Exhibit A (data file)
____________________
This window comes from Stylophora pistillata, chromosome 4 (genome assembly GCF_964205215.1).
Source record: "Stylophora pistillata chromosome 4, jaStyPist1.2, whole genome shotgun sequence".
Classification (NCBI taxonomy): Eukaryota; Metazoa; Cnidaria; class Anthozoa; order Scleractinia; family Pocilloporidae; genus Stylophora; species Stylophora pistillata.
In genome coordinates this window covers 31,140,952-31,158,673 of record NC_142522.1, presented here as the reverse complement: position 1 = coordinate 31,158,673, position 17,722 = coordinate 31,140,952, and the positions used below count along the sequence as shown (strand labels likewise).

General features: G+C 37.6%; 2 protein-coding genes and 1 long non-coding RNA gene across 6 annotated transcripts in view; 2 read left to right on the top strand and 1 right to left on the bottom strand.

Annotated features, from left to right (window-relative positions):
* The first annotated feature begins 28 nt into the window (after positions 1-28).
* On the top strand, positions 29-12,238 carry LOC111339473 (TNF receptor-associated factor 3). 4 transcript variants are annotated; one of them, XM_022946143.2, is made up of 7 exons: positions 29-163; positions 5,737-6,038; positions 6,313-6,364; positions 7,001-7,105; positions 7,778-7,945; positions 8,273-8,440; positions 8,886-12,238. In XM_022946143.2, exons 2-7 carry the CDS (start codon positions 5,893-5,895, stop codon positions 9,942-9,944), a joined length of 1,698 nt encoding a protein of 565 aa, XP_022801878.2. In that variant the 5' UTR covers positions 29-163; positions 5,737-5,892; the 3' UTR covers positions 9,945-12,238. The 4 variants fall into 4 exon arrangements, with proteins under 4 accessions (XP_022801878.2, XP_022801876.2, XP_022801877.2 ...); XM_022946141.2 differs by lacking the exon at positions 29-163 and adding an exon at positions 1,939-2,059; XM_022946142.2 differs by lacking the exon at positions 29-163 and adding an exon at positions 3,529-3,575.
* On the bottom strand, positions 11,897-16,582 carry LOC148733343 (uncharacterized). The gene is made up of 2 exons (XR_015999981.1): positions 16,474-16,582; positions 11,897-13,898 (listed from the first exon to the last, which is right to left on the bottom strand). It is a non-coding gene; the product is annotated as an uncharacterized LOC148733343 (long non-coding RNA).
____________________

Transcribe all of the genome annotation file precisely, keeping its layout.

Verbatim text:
This window comes from Stylophora pistillata, chromosome 4 (genome assembly GCF_964205215.1).
Source record: "Stylophora pistillata chromosome 4, jaStyPist1.2, whole genome shotgun sequence".
Classification (NCBI taxonomy): Eukaryota; Metazoa; Cnidaria; class Anthozoa; order Scleractinia; family Pocilloporidae; genus Stylophora; species Stylophora pistillata.
In genome coordinates this window covers 31,140,952-31,158,673 of record NC_142522.1, presented here as the reverse complement: position 1 = coordinate 31,158,673, position 17,722 = coordinate 31,140,952, and the positions used below count along the sequence as shown (strand labels likewise).

General features: G+C 37.6%; 2 protein-coding genes and 1 long non-coding RNA gene across 6 annotated transcripts in view; 2 read left to right on the top strand and 1 right to left on the bottom strand.

Annotated features, from left to right (window-relative positions):
* The first annotated feature begins 28 nt into the window (after positions 1-28).
* On the top strand, positions 29-12,238 carry LOC111339473 (TNF receptor-associated factor 3). 4 transcript variants are annotated; one of them, XM_022946143.2, is made up of 7 exons: positions 29-163; positions 5,737-6,038; positions 6,313-6,364; positions 7,001-7,105; positions 7,778-7,945; positions 8,273-8,440; positions 8,886-12,238. In XM_022946143.2, exons 2-7 carry the CDS (start codon positions 5,893-5,895, stop codon positions 9,942-9,944), a joined length of 1,698 nt encoding a protein of 565 aa, XP_022801878.2. In that variant the 5' UTR covers positions 29-163; positions 5,737-5,892; the 3' UTR covers positions 9,945-12,238. The 4 variants fall into 4 exon arrangements, with proteins under 4 accessions (XP_022801878.2, XP_022801876.2, XP_022801877.2 ...); XM_022946141.2 differs by lacking the exon at positions 29-163 and adding an exon at positions 1,939-2,059; XM_022946142.2 differs by lacking the exon at positions 29-163 and adding an exon at positions 3,529-3,575.
* On the bottom strand, positions 11,897-16,582 carry LOC148733343 (uncharacterized). The gene is made up of 2 exons (XR_015999981.1): positions 16,474-16,582; positions 11,897-13,898 (listed from the first exon to the last, which is right to left on the bottom strand). It is a non-coding gene; the product is annotated as an uncharacterized LOC148733343 (long non-coding RNA).